Oona King is operating an innovative online campaign in her bid to beat Ken Livingstone to Labour's London mayoral nomination. She is inviting bloggers to her Docklands campaign centre to find out more about her policies, including, strangely, several right-wing Tory bloggers. I guess she reckons if a big tent worked for Bill Clinton, it can work for her. I'm still awaiting my invite from Ken . . .

Hugh Orde has had to learn a lesson that ministers in the coalition should take note of: never threaten to resign unless you mean it. In November, he said he would resign as chair of the Association of Chief Police Officers if the coalition carried out its manifesto commitment to electing police chiefs locally. On 1 August, Emily Maitlis had him wriggling on The Andrew Marr Show. He sounded less like a policeman and more like the worst type of prevaricating politician.

Jonathan Oliver is the third Sunday Times political editor in a row, after David Cracknell and Michael Prescott, to depart for the comfier world of corporate PR. I hear several applications have already landed on the desk of the editor, John Witherow, but the word is that the woman to beat is Oliver's fragrant deputy, Isabel Oakeshott.

Like most people, I think the most impressive thing about Andy Burnham is his array of eyelashes. He also talks a good game, even if he is prone to the odd exaggeration. His latest attempt at being a man of the people has involved him slamming politicians (commonly known by the name of Miliband) for having had no life outside politics. Burnham's working life outside politics consists of a single year with the Football Task Force and a stint at a local newspaper.

There's nothing as "ex" as an ex-MP, as the former home secretary Charles Clarke is finding out. He was spotted lunching recently at the Haymarket Hotel with the former Blairite gatekeeper Anji Hunter, who now handles PR for Anglo American, the mining company. My lobbyist snout couldn't help but overhear the phrases "I'm skint" and "No one's interested". I can already hear the laughter emanating from Kirkcaldy. But it wasn't just Charlie C who was speaking too loudly. If my snout heard correctly, it seems that Hunter has not found it very easy to get close to David Cameron. Apparently, this Prime Minister is a little less accessible than the last.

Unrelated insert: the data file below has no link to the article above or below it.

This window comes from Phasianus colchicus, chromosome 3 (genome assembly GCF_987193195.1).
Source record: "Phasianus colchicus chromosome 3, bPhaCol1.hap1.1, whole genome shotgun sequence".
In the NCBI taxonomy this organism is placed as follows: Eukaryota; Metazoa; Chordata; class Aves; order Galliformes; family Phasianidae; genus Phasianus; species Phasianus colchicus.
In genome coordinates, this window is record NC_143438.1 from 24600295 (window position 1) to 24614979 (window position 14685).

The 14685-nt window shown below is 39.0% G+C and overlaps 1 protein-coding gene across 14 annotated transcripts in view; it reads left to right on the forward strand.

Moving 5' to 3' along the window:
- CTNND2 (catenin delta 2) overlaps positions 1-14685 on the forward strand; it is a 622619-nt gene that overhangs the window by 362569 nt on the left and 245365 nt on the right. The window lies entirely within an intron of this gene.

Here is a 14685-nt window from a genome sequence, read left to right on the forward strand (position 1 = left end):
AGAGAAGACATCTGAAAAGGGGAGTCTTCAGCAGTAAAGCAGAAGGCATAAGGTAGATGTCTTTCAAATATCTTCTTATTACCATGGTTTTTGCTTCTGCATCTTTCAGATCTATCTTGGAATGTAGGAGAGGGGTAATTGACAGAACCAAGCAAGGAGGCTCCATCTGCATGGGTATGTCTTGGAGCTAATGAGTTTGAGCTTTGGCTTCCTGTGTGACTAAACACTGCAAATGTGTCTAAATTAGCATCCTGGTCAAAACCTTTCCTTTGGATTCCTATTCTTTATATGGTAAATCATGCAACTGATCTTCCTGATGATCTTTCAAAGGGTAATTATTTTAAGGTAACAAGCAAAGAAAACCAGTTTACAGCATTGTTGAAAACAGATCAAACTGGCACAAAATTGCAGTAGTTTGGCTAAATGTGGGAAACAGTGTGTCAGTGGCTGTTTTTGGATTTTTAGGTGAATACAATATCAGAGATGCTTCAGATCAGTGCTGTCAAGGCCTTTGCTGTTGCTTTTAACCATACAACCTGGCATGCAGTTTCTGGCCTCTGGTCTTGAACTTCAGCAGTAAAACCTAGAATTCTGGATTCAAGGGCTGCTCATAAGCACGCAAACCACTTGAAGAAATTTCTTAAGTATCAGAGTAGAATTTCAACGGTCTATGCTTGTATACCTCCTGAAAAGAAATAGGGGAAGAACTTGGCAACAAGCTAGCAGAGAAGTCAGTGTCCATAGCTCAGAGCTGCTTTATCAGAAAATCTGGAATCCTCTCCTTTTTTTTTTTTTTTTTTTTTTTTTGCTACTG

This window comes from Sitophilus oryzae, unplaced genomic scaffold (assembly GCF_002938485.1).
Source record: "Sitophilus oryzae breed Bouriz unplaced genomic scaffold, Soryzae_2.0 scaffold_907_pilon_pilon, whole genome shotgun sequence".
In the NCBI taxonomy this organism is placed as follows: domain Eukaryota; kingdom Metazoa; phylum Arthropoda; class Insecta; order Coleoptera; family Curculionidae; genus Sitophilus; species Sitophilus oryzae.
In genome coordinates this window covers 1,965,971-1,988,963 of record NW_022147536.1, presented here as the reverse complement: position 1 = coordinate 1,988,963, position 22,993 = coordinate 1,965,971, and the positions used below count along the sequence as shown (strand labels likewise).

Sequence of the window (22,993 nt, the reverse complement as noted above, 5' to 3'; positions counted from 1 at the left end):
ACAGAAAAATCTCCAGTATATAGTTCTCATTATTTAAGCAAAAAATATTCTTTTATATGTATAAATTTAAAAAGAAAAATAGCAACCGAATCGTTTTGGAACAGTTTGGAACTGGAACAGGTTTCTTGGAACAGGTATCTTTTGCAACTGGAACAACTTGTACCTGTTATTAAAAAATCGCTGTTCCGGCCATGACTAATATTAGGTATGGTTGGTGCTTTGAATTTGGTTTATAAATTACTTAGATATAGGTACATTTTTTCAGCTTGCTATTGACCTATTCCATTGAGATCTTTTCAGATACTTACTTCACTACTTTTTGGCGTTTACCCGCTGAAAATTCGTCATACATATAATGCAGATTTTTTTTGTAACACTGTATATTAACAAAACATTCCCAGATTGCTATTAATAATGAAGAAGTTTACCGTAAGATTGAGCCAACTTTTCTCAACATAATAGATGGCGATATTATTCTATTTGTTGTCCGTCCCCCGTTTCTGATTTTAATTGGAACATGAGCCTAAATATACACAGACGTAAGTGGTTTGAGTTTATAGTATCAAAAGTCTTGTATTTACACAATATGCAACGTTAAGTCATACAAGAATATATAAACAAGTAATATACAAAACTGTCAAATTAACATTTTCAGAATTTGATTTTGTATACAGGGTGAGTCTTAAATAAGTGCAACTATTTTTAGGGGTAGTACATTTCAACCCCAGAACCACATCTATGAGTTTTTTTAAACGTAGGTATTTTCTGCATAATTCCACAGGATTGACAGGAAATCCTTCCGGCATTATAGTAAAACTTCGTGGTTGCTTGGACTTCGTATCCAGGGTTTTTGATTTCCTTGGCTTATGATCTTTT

Now the truth can be revealed. When David Davis used the phrase "Brokeback Coalition", he did so without ever having seen Brokeback Mountain the film. "I'm going to have to get the DVD," he told another Tory MP recently. I'd like to be a fly on the wall watching him watch it. Or perhaps not.

One question that is vexing Tory whips is the identity of the MP who, in the early days of Gordon Brown's premiership, was on the verge of defecting. Cosy tête-à-têtes were held at No 10, but in the end the MP in question uncharacteristically wimped out. A clue: it wasn't John Bercow.